Here’s a quick comparison of what I think is good and bad about the Vuescan, Epson and Silverfast scanner software. They were tested on an Epson V700 and/or Plustek 120 scanner.

I stop using the Epson software a while ago, so it might not be as precise a judgment as Vuescan and Silverfast, because it’s made from my memories of the software.

And this is of course my personal experience with the different software, yours maybe different. So feel free to add you experience in the comments below.

UpdatesFreeFreePay for them
Scan framingAnnoyingGoodAnnoying
UsabilityVery hardEasyVery hard
SettingsA lotCan’t remember A lot
UpdatedFrequentlyCan’t rememberNot very often
CompatibilityLots of scannersEpson onlyLots of scanners
Work processSlowSlowVery slow
LicenseEndlessEndlessOne scanner
Film profilesYesNoYes
InterfaceBadVery goodGood
Infrared cleaningYesCan’t rememberYes
Learning curveSteepGoodVery steep

I – as mentioned above – don’t use the Epson software anymore, and haven’t for some time now. My go to scanner software is Vuescan, although the learning curve is a bit steep, it’s still the best software out there if you ask me. Silverfast is not bad, it’s simply just to big a hassle to use.
And now that the Lightroom plugin Negative Lab Pro has become part of my workflow, Vuescan is the only software I can use.

This work is licensed under a Creative Commons Attribution-NonCommercial-NoDerivatives 4.0 International License.


  1. Hi,
    I’m looking for some advice please. I’ve just set up my Epson Perfection V500 scanner to scan some photos into my MacBook Pro, and it’s stopped working. A bit of googling tells me that upgrading to Catalina requires a new driver which Epson, in their attempt to make me buy a new scanner, have decided to no longer do. I am considering going down the Vuescan route. My previous scanner, A Canon, came with Vuescan included which I used regularly at the time, until the scanner broke down. I got on pretty well with Vuescan, though in your review you imply it’s a steep learning curve to get into. I’m wondering if the interface has changed much over the years, which would make it harder for me to get into. I’m hoping it hasn’t changed much so it would be a bit like riding a bike (though it’s been 30 years since I last did that!)
    Hope you can help,

    John Collins

    • Hi John

      I don’t know how long it’s been, since you last used Vuescan, but I’m pretty sure that the interface haven’t change that much. There has properly been added some more/new features, but other than that I think your home free.

      But before you buy a new license, check your old one from the Canon, if it’s a pro license, you can properly just got a head and upgrade Vuescan to the latest version.

      Hope this helps you, if not feel free to ask some more đŸ™‚


      • Many thanks for that Bo.
        I found no signs of VueScan on my MacBook Pro so I fired up my 2003 iMac (the angle poise model!) and discovered my memory has been playing tricks on me. I found I had Umax VistaScan software installed and remembered my previous scanner had been a Umax Astra, not a Canon. D’oh! In my defence ‘VistaScan’ and ‘VueScan’ sound very similar…
        It looks like I will being installing VueScan Pro, on the assumption it will work with my Epson scanner. Once I get used to it then should I need to get a new scanner I should be able to use VueScan with it and not have another learning curve to face.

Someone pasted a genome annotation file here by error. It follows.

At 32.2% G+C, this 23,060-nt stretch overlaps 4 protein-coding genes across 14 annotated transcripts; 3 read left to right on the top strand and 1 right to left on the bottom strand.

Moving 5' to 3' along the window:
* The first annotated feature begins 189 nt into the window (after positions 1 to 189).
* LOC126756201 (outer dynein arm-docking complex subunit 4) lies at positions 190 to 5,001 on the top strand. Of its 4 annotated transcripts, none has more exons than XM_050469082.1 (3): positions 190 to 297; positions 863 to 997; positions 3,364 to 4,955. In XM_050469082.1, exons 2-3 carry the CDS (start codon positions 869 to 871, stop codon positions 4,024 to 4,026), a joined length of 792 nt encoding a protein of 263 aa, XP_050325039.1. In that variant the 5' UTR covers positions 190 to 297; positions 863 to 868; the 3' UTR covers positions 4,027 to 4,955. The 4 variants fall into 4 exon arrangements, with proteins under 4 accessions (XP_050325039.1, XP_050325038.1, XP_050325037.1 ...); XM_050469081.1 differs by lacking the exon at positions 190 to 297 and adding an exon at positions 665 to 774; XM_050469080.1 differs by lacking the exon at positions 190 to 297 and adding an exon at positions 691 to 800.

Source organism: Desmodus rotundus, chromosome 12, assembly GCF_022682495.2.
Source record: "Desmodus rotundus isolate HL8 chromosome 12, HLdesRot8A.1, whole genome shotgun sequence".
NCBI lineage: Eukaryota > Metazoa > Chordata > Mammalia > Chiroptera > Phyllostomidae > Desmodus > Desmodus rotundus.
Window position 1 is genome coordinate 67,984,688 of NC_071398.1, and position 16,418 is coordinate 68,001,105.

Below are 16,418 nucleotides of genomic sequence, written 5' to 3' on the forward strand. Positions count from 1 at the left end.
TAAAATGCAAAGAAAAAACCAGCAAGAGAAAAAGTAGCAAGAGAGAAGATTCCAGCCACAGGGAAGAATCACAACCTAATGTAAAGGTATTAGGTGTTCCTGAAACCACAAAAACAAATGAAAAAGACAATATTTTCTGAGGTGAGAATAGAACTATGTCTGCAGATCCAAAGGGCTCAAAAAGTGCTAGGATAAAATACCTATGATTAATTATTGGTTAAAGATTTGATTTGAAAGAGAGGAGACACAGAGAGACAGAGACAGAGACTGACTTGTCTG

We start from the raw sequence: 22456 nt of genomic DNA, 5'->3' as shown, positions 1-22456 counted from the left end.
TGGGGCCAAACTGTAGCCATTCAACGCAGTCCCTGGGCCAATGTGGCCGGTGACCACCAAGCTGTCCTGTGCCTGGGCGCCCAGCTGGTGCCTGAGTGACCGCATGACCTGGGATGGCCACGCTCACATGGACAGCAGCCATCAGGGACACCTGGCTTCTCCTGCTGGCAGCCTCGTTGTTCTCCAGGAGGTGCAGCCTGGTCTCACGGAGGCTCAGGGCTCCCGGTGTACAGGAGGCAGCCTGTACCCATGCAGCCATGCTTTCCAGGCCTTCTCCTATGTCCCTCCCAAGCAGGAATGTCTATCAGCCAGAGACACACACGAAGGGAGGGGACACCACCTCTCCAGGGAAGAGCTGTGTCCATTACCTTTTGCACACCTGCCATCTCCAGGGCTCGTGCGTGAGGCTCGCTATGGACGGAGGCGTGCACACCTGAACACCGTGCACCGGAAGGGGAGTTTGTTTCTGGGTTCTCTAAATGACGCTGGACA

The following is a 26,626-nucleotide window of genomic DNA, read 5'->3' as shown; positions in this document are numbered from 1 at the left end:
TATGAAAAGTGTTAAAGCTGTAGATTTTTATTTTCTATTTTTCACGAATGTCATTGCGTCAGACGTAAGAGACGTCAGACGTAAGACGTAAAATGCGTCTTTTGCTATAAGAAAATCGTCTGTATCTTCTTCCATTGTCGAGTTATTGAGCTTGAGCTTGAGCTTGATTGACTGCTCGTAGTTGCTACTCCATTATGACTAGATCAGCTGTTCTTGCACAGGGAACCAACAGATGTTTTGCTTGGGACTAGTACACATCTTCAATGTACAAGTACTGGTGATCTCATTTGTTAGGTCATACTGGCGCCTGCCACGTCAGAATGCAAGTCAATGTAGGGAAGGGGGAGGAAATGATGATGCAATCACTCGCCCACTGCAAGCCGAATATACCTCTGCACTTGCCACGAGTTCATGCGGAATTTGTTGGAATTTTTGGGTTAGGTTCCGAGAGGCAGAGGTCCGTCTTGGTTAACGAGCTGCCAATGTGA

Many thanks again,

        • Hi John

          Sorry for the late reply.

          OK, I’ve never heard of “VistaScan” but you are right, they sound almost the same.

          Anyway, I hope you are getting up and running with Vuescan, it is a nice piece of software.
          And works with most scanners.


  2. Hello
    I found your comparison of scanner software useful- so thanks for that. I have the latest version of Vuescan with my EpsonV850 Pro scanner.
    No matter how I try, I cannot get Vuescan to give me a) a scan which reproduces what I see in the preview and b) a good dynamic range in the final scan.

    No matter what I do the final scan comes out very dark and post-processing in Photoshop Camera Raw can improve overall exposure, contrast Highlights/shadows etc (almost max + adjustment for exposure), but shadows remain blocked in.

    Can you suggest Vuescan adjustments to resolve this problem? any help will be much appreciated.

    Sincerely, S.B.P. McCullagh

    • Hi McCullagh

      First a thanks – glad you liked it and found it useful.

      I have the same issue with the preview vs final scan, they never look the same. I looked around the internet for an answer a while back, but it seems to be a thing with Vuescan, a problem if you like.
      So unfortunately I don’t have an answer for you. Personally I just learned to live with it.

      According to the crushed blacks, then my experience tells me that, if the scan has crushed blacks, then it’s because there is nothing there, or at least I have never managed to get anything out of mine.
      And I always keep in mind that it’s better to overexpose my photo then to underexpose it, the film media is much better at handling the highlights.
      One of the few settings I adjust regularly is “Color Balance” under the color tab, here I either go for “None” or “Neutral”

      I use a Lightroom plug-in called Negative Lab Pro, to convert my negatives to positives, so my other settings are adjusted according to it.
      If you haven’t heard about Negative Lab Pro – and if you use LR – then I can highly recommend that you go check it out, it’s amazing.
      It will in a way also solve your preview/scan issue, since you just scan as an image, and then convert it in NLP.

      Hope this helps you a little.

      Otherwise, feel free to ask again.


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